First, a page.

WASHINGTON — Nice work if you can get it.
The Senate was in session for five days last month. The House of Representatives was officially present for 11.
But not really.
The House halted business the week after the Jan. 8 shootings in Tucson out of respect for Rep. Gabrielle Giffords, D-Ariz., who was critically wounded while meeting with her constituents.
Still, what's with the lemonade-and-porch-swing pace?
During the first month of the last Congress, in 2009 the House met for 15 days and the Senate for 18. At the start of the one before that, the House was in town for 16 days and the Senate for 17.
Didn't November's election mean that Congress was supposed to roll up its sleeves and start fixing things?
"Symbolically, it doesn't look good," said Jennifer Duffy, a Senate analyst for the nonpartisan Cook Political Report.
The House chamber was empty this week as well. It's part of a revamped calendar from the new Republican leadership that guarantees members at least one workweek at home in their districts each month, among other changes.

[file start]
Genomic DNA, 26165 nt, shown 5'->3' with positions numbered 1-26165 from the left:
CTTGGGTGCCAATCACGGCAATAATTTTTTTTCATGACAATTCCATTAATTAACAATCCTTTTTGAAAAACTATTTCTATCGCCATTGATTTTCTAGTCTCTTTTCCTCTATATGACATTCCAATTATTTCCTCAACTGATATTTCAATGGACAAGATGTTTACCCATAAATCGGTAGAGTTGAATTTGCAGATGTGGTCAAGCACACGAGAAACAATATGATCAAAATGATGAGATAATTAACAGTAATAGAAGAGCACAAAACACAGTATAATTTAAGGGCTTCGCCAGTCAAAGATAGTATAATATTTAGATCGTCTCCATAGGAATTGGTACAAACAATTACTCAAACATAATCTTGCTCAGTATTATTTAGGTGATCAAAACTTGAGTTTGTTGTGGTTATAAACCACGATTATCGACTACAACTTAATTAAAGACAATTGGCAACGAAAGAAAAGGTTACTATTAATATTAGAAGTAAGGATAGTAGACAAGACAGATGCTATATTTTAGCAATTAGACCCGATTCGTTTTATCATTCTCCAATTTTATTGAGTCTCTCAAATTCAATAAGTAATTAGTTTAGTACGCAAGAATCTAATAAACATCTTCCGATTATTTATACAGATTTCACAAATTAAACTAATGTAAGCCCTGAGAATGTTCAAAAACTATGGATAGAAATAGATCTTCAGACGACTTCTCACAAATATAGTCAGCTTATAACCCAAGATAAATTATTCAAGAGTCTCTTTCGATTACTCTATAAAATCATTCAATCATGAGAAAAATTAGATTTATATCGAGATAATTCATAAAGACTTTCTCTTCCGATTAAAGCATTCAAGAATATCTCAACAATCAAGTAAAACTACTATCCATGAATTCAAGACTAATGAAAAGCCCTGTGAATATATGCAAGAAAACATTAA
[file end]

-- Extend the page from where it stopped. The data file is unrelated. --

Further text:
"This time will be used to listen to constituents," House Majority Leader Eric Cantor of Virginia said in a letter to all House members after the midterm elections. "The results of these reforms should be a U.S. House of Representatives that more accurately reflects the Founders' intent... 'direct and constant control by the citizens.' "
When the House met last month, Republicans voted to repeal the health care law, a campaign promise. It was a party-line vote with no impact beyond sending a political message, because the Democratic-majority Senate voted this week against repeal.
After another party-line vote to end taxpayer-financing of presidential campaigns, House members packed up for home.
The Senate had already put the Capitol in its rear-view mirror.
"It is important to legislate in Washington, and it is equally important to be home in your states finding out what is on voters' minds," said Senate Democratic leadership spokesman Brian Fallon.